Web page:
Meet writers, moderators, and interviewees at All Things Open

We've rounded up a list of ATO talks to help you meet contributors.
499 readers like this
499 readers like this
Meet writers, moderators, and interviewees at All Things Open

Dozens of writers, moderators, and interviewees will converge in Raleigh, North Carolina this week at All Things Open. We've rounded up a list of their talks to help you track them down and meet them in person. Also be sure to stop by the booth to meet our editors and grab swag. Don't miss your chance to "say cheese!" at our photo booth on Wednesday (9-5 p.m. local time).

Wednesday, October 26

Morning keynotes

9:00 a.m. — Jim Whitehurst: Open for good

9:22 a.m. — Kelsey Hightower: Open source data center operating systems

9:40 a.m. — Neha Narkhede: The rise of real-time

10:30 a.m.

Grant Ingersoll: Data engineering with Apache Solr and Spark

Tarus Balog: Monitoring the Internet of Silos

Jen Wike Huger and Jason Baker: Open source productivity hacks

Adrian Pomilio: We don't need no stinking servers

Craig Vitter: Easy time-series analysis with NoSQL Python, Pandas, and Jupyter

Preethi Thomas: Engaging open source community in quality assurance

Lance Gleason: Prototype the IoT with JavaScript

Will Hayes: Community and commercialization: How to build an open source company in 2016

Stuart Mackintosh: Sustainable open source business models and open source acquisition

11:30 a.m.

Matt Micene: Culture trumps tools: Changing organizations for DevOps success

Tarus Balog: So you think you want to start an open source business?

Vicky "VM" Brasseur: Cutting some slack: Decoding IRC

Carlos Souza: Practical data structures in JavaScript

Rod Cope: Open source support: The facts behind the myth

Brian Carrigan: Creating interactive art with open source

1:30 p.m.

Jono Bacon, DeLisa Alexander, Laura Hilliger, and Rebecca Fernandez: Panel discussion: How to be more open, collaborative, and inclusive at work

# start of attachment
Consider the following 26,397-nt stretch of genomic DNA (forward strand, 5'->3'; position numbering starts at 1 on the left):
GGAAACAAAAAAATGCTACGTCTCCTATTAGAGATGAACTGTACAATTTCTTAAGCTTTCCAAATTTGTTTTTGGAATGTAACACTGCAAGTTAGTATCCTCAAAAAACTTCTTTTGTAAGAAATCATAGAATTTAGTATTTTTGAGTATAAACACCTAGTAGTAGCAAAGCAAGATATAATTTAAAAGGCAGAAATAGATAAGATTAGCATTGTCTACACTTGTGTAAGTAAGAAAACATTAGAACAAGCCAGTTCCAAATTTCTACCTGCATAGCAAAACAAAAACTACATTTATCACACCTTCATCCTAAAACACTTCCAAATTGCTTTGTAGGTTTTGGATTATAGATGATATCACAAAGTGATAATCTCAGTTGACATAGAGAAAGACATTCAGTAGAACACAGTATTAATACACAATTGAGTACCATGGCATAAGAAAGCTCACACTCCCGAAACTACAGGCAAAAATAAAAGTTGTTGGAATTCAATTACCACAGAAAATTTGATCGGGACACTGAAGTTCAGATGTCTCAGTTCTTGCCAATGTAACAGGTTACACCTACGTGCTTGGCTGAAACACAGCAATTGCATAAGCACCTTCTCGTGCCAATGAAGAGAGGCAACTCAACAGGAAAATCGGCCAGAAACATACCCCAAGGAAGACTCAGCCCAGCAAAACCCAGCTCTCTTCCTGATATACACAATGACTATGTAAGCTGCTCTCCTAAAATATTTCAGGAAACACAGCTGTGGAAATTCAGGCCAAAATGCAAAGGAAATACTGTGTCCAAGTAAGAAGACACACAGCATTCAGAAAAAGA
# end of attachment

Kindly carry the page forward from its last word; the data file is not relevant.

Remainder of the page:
Jason Hare: Open data panel discussion

Jim Salter: Practical ZFS

2:30 p.m.

Stormy Peters: Coding with a Co-Pilot: The Cloud Foundry Dojo Experience

Joel Crawford-Smith: Good karma and web accessibility

Kelsey Hightower: Kubernetes deep dive

Christine Abernathy: Building open source communities

Sarah Sharp: Corporate open source fail

Duane O'Brien: Four questions to quickly determine if your project might be good for open source

3:30 p.m.

Bob Young: Creating value for your customers vs. monetizing the value you created

Brandon Keepers: Contributing to your career

Shane Curcuru: Practical trademark law for FOSS projects

Azat Mardan: You don't know Node.JS

Michael Dehaan: Maximizing open source communities

Dan Thyer: Mind blowing Internet of Things projects

Brandon Keepers: Contributing to your career

4:30 p.m.

Thomas Cameron: Introduction to container security

Dave Stokes: Database programming for newbies

Klaatu Einzelganger: Self-contained applications with AppImage

Rikki Endsley: Speaking their language: How to write for technical and non-technical audiences

Peter Zaitsev: Proactive MySQL monitoring

Rommel Garcia: Building the right platform architecture for Hadoop

Rafael Benevides: 12 factors to cloud success